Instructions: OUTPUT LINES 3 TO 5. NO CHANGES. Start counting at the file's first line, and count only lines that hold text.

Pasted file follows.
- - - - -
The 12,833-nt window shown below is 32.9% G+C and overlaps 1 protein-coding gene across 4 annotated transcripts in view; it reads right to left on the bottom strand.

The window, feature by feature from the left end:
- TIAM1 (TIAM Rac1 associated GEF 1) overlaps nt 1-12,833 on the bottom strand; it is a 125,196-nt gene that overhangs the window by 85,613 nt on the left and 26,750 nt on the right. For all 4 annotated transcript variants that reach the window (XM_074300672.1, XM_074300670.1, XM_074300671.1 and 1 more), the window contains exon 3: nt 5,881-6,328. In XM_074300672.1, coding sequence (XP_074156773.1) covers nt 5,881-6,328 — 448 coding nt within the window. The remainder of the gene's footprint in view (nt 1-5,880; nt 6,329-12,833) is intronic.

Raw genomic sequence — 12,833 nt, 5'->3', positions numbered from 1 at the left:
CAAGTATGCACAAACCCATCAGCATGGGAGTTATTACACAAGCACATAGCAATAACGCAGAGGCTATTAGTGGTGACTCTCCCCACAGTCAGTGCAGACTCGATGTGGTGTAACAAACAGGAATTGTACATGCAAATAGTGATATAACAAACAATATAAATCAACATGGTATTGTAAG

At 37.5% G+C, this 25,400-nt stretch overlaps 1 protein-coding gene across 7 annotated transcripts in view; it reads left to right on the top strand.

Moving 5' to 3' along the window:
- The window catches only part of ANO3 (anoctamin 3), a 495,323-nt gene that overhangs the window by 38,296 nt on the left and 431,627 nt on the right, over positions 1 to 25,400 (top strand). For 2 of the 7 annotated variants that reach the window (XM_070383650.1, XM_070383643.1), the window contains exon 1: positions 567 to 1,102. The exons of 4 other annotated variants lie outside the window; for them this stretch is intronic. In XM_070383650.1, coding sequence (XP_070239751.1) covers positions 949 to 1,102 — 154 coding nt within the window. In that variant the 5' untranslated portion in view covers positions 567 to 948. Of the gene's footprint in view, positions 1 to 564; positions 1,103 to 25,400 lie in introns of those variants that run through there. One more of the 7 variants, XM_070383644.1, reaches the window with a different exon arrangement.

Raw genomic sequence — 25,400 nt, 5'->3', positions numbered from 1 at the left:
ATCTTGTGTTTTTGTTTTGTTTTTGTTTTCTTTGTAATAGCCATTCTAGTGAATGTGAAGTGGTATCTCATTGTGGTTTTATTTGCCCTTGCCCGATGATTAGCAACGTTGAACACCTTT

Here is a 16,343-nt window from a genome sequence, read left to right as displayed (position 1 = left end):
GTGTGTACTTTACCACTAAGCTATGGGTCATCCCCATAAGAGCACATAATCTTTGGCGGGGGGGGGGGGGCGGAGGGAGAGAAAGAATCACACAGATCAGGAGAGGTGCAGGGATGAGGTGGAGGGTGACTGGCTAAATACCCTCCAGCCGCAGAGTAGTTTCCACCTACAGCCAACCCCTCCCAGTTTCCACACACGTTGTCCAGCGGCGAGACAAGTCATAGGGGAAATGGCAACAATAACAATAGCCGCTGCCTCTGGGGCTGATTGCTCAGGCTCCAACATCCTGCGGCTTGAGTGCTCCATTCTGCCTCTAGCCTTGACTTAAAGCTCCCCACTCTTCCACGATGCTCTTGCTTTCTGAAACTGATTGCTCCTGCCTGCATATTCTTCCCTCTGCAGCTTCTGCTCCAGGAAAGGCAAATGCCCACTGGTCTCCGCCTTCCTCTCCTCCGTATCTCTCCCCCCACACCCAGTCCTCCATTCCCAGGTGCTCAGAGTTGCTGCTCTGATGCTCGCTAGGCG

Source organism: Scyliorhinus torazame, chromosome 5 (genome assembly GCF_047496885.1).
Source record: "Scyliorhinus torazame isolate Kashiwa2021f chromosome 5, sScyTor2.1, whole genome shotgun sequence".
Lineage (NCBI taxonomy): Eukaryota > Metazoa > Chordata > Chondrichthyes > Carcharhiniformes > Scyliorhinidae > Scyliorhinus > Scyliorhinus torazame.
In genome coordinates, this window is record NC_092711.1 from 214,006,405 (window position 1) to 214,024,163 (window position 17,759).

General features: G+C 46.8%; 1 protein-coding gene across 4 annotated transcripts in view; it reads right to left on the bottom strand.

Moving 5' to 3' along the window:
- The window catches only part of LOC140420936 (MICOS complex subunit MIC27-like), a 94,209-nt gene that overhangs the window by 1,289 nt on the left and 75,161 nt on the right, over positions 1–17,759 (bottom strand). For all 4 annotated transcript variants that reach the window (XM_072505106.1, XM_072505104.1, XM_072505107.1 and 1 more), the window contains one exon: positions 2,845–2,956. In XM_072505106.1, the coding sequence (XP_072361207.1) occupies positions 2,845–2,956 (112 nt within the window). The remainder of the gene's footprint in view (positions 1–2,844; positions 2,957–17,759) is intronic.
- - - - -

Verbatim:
- TIAM1 (TIAM Rac1 associated GEF 1) overlaps nt 1-12,833 on the bottom strand; it is a 125,196-nt gene that overhangs the window by 85,613 nt on the left and 26,750 nt on the right. For all 4 annotated transcript variants that reach the window (XM_074300672.1, XM_074300670.1, XM_074300671.1 and 1 more), the window contains exon 3: nt 5,881-6,328. In XM_074300672.1, coding sequence (XP_074156773.1) covers nt 5,881-6,328 — 448 coding nt within the window. The remainder of the gene's footprint in view (nt 1-5,880; nt 6,329-12,833) is intronic.

Raw genomic sequence — 12,833 nt, 5'->3', positions numbered from 1 at the left:
CAAGTATGCACAAACCCATCAGCATGGGAGTTATTACACAAGCACATAGCAATAACGCAGAGGCTATTAGTGGTGACTCTCCCCACAGTCAGTGCAGACTCGATGTGGTGTAACAAACAGGAATTGTACATGCAAATAGTGATATAACAAACAATATAAATCAACATGGTATTGTAAG